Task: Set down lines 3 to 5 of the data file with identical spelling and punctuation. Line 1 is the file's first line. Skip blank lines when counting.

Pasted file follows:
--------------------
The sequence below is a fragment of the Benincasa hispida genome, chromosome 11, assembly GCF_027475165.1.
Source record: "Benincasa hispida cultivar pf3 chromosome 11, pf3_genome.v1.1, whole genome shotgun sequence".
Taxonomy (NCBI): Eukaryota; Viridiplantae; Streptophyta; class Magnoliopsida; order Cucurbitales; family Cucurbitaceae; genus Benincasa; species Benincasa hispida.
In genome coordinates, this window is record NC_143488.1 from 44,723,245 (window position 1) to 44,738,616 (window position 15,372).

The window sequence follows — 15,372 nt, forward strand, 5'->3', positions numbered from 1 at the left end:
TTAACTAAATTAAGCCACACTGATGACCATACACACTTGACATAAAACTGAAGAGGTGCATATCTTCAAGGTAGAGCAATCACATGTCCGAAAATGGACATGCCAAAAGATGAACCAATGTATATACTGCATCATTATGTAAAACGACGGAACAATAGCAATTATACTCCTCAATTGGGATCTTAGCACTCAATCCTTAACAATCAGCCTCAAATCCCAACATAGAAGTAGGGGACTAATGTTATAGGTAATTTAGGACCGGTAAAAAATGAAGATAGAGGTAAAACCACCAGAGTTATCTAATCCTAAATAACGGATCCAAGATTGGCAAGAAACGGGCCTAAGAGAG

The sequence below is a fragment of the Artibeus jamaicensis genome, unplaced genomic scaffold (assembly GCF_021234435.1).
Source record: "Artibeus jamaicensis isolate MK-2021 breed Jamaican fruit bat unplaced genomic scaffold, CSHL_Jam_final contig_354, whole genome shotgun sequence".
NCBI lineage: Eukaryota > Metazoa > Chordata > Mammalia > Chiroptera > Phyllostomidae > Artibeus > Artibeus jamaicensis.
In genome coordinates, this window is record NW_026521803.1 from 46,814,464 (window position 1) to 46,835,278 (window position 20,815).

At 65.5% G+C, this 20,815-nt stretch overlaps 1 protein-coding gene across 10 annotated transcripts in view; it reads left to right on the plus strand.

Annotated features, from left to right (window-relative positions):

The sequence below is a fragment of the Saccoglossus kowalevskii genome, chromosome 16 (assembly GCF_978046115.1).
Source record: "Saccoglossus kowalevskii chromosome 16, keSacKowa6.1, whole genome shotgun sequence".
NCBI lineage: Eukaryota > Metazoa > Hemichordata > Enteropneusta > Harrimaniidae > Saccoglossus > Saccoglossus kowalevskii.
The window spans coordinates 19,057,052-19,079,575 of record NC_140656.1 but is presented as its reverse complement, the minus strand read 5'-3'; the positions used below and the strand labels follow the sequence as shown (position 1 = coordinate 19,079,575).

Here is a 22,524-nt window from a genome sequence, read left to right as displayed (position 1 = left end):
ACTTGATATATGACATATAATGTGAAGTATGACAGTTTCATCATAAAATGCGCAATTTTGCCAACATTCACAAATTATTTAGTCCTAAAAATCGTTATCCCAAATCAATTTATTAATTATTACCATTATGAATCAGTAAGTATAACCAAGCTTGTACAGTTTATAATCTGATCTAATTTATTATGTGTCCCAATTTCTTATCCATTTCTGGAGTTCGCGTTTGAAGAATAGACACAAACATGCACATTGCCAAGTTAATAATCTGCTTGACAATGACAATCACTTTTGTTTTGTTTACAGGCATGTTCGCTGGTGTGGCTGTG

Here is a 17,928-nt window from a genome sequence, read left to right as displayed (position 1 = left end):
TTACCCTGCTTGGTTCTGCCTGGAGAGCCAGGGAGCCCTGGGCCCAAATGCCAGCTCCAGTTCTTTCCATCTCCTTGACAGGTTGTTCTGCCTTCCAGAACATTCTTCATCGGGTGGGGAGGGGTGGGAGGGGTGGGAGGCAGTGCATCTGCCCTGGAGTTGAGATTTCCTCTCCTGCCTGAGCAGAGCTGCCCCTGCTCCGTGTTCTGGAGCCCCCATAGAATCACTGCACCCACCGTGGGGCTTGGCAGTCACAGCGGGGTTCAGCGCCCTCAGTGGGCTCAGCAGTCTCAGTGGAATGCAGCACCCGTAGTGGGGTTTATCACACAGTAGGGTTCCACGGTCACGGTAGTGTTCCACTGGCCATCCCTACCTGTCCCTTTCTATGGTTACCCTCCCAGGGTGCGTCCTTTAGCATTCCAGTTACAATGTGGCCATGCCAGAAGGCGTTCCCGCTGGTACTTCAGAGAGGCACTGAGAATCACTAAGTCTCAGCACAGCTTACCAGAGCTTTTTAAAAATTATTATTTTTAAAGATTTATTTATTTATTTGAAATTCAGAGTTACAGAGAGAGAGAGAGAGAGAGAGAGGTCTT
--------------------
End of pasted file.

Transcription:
Taxonomy (NCBI): Eukaryota; Viridiplantae; Streptophyta; class Magnoliopsida; order Cucurbitales; family Cucurbitaceae; genus Benincasa; species Benincasa hispida.
In genome coordinates, this window is record NC_143488.1 from 44,723,245 (window position 1) to 44,738,616 (window position 15,372).

The window sequence follows — 15,372 nt, forward strand, 5'->3', positions numbered from 1 at the left end: